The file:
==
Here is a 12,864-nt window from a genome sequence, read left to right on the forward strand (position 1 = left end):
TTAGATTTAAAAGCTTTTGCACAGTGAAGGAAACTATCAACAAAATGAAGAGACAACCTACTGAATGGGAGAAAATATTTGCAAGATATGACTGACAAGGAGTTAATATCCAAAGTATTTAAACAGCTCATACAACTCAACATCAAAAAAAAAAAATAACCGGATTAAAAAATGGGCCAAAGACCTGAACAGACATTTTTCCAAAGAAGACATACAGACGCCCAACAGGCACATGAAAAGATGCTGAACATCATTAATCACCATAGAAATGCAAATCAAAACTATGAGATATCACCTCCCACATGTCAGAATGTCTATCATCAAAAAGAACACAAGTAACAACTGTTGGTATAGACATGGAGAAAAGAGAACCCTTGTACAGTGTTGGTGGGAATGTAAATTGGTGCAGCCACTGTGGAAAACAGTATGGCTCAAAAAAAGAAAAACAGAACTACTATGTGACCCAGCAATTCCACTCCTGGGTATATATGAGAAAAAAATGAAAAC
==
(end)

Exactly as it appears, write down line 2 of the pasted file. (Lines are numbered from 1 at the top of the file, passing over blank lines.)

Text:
TTAGATTTAAAAGCTTTTGCACAGTGAAGGAAACTATCAACAAAATGAAGAGACAACCTACTGAATGGGAGAAAATATTTGCAAGATATGACTGACAAGGAGTTAATATCCAAAGTATTTAAACAGCTCATACAACTCAACATCAAAAAAAAAAAATAACCGGATTAAAAAATGGGCCAAAGACCTGAACAGACATTTTTCCAAAGAAGACATACAGACGCCCAACAGGCACATGAAAAGATGCTGAACATCATTAATCACCATAGAAATGCAAATCAAAACTATGAGATATCACCTCCCACATGTCAGAATGTCTATCATCAAAAAGAACACAAGTAACAACTGTTGGTATAGACATGGAGAAAAGAGAACCCTTGTACAGTGTTGGTGGGAATGTAAATTGGTGCAGCCACTGTGGAAAACAGTATGGCTCAAAAAAAGAAAAACAGAACTACTATGTGACCCAGCAATTCCACTCCTGGGTATATATGAGAAAAAAATGAAAAC